According to the Corporate Culture Code, HubSpot develops two products: one for its customers, and one for its employees. When the pandemic struck and full-time teleworking became the norm, an in-depth reflection was launched on the potential impact of this transition on the culture of the company, and its transposition into the virtual space. We had to make sure to bring the culture and values of HubSpot to life in this new environment as enablers of change. Knowing that it is not possible to faithfully replicate the online office experience, HubSpot has taken a deliberate step to maintain the connection with its employees.
Each year, HubSpot hosts the HEART event, a week dedicated to the company values of humility, empathy, adaptability, excellence and transparency. In 2021, HEART week was held for the first time entirely online. As the event approached, we had to think a lot about the path that HubSpot has taken, that is to say the actions put in place to transfer the experience online, and especially to transcribe the culture of the company in the virtual sphere.
This adventure is far from over, with HubSpot having announced at the end of 2020 its intention to switch to a fully hybrid model in 2021. Here are some of the thoughts that have guided this approach, in the hope that this return will he experience will help other companies to adapt their culture strategy and work model.
Culture can flourish outside the walls.
A common misconception is that culture is dependent on a physical work environment. The expression “corporate culture” often conjures up images of juice bars, ping-pong tables and quirky events. The technology sector has particularly contributed to the formation of these prejudices. Although this type of initiative can boost a company’s culture and employee involvement, they represent visible amenities rather than the heart of the notion of culture. The latter in fact constitutes the collective personality of a company. It consists of a set of shared values, behaviors and practices. Thus, rather than focusing on the material limits of teleworking, it is better to focus first on delineating the more intangible aspects of the corporate culture. It is a question of determining whether the values of the brand generate concrete manifestations. If not, consider adjusting these values and the resulting culture to support the transition to a hybrid work model.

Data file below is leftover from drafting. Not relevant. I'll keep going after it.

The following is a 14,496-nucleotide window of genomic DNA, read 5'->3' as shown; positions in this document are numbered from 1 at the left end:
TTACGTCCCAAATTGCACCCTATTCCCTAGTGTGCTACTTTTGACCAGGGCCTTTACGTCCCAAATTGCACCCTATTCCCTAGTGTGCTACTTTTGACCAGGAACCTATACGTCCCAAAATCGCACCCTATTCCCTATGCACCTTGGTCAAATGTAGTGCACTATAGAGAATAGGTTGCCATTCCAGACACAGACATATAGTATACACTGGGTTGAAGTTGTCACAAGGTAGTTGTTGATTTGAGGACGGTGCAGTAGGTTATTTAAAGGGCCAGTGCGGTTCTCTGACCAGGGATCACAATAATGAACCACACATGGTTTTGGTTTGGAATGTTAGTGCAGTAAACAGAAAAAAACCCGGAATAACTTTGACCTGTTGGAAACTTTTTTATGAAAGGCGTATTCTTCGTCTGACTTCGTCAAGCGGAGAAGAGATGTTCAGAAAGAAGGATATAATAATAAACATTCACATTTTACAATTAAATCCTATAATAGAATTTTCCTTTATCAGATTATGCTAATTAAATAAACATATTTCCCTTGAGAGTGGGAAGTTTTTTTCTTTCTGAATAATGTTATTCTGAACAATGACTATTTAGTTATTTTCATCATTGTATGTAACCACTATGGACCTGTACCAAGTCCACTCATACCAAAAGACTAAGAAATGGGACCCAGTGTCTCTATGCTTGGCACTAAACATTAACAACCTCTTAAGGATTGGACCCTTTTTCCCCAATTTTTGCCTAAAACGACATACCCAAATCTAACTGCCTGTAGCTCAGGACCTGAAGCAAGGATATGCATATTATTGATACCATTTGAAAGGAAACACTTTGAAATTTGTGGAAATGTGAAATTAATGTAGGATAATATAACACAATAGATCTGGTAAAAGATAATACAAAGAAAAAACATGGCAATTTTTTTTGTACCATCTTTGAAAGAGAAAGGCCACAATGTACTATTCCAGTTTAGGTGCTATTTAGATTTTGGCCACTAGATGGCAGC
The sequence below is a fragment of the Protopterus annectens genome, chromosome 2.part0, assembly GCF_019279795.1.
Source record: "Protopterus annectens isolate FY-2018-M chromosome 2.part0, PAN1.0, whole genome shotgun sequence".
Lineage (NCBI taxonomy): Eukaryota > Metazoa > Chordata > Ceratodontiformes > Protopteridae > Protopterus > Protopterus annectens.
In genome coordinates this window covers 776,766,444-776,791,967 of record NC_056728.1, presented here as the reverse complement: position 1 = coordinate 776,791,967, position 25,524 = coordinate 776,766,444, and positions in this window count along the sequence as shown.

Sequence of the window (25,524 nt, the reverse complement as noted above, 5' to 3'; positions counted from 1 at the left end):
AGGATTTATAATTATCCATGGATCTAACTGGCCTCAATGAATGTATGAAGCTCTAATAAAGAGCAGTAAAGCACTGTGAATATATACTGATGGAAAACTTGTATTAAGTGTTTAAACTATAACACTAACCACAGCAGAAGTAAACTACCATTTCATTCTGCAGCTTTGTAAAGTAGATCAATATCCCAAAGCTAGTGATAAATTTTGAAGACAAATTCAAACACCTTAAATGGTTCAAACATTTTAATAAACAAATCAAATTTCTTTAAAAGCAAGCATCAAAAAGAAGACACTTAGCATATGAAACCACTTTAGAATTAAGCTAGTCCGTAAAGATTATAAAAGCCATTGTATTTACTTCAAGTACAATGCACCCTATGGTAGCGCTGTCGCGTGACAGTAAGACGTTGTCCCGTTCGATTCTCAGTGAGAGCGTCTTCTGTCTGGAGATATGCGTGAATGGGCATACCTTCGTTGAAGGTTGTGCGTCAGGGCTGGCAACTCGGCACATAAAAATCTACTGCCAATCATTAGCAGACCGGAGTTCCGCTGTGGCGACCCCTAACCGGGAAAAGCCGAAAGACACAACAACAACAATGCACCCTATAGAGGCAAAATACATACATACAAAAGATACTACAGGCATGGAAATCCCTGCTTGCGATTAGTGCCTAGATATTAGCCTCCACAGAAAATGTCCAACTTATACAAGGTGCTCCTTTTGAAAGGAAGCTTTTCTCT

Create experiences to energize the corporate culture
Many companies fail to create experiences capable of producing meaningful and culturally relevant impact. In planning the HEART week, the HubSpot team focused on reiterating the why of its values. For example, the charitable partners of the HubSpot Helps program were invited to share virtual volunteering opportunities, related to the value of humility. Bozoma Saint John, Managing Director of Marketing at Netflix, spoke about her remarkable career path in a HubTalk chat. Finally, managers were encouraged to have transparent conversations with their teams about how to apply HubSpot’s values in their day-to-day activities. It is the culture of the company that must inspire the experiences offered, and not the other way around.
Leave the office at the office